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Building restrictions now eased around Futenma

Date Posted: 2008-08-22

The Japanese government is defending its decision to permit new building construction around Futenma Marine Corps Air Station in Ginowan City, a move that concerns both the American Consulate in Okinawa and many local citizens who’ve been calling for the base’s closure because of safety concerns.

The new Japanese rules describe the area surrounding Futenma as an urban district, and seem to be at odds with the Futenma Air Station Master Plan that has for nearly two decades restricted construction near the base for safety reasons. The Japanese government, in fact, bought out many buildings near the base flight paths in 1990, and had the buildings torn down.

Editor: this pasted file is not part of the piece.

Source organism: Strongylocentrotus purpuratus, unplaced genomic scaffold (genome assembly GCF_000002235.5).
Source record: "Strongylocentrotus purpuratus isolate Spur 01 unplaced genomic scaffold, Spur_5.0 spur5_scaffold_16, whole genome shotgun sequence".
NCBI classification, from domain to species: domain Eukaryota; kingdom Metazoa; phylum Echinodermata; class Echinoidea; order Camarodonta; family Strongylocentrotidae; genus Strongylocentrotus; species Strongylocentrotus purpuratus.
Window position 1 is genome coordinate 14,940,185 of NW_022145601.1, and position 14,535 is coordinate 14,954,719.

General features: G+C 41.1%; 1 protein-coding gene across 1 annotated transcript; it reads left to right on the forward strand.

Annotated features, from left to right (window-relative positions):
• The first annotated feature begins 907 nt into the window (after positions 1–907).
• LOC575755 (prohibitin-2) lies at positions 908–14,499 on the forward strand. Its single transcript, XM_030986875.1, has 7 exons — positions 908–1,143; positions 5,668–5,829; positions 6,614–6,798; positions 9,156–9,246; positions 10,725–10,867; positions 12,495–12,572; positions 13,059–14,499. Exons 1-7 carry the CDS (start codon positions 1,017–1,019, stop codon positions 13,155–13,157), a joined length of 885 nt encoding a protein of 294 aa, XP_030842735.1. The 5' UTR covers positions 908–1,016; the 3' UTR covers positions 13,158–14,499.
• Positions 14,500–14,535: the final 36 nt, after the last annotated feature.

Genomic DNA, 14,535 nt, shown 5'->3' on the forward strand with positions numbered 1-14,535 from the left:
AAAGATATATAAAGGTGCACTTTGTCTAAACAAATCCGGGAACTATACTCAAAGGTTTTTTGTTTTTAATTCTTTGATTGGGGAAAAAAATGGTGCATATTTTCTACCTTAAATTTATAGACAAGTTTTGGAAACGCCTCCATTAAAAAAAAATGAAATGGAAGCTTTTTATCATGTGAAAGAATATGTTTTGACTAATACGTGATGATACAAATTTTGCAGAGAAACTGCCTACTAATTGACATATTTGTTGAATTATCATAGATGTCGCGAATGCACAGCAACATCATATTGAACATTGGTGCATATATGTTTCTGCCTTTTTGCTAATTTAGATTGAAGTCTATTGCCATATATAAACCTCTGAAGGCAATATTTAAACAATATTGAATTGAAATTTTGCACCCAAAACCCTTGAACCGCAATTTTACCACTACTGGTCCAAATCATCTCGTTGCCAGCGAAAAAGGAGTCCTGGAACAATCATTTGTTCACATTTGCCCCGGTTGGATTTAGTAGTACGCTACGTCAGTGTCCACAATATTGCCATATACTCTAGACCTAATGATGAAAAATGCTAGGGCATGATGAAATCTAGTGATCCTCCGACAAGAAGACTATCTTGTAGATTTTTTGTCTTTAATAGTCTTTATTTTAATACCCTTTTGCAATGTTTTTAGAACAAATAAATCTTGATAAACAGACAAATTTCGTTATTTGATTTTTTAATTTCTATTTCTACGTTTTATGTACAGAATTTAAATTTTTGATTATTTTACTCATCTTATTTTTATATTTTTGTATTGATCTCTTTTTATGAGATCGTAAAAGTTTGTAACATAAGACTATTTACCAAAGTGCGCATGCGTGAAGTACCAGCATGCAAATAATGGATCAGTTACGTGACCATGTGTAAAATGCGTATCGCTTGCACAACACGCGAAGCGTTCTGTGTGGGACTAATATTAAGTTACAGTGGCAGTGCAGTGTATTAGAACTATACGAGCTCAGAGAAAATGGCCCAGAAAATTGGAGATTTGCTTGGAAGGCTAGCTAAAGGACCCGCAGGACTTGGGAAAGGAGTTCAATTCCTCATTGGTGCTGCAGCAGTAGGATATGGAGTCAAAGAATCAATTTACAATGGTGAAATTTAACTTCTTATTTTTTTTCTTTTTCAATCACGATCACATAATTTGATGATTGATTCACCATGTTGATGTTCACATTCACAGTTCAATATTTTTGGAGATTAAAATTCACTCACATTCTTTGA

The U.S. Consul General in Naha City, Kevin Maher, is one asking questions as to why new high rise buildings are being permitted. The answer he’s been given by the Japanese government is that Japanese standards of aviation safety are not applicable to American military base lands. The Master Plan prohibits construction in an extended area extending beyond both ends of the Futenma runway, but new construction is taking place anyway.

Citizens say that memories of the August 2004 crash of a Marine Corps heavy lift helicopter just outside Futenma, onto the campus of Okinawa International University, are fading, but one resident insists “we should not forget about this accident.” Others are simply confused at how construction can be allowed at the same time the mayor and other community leaders are calling the airfield’s existence already a safety hazard.

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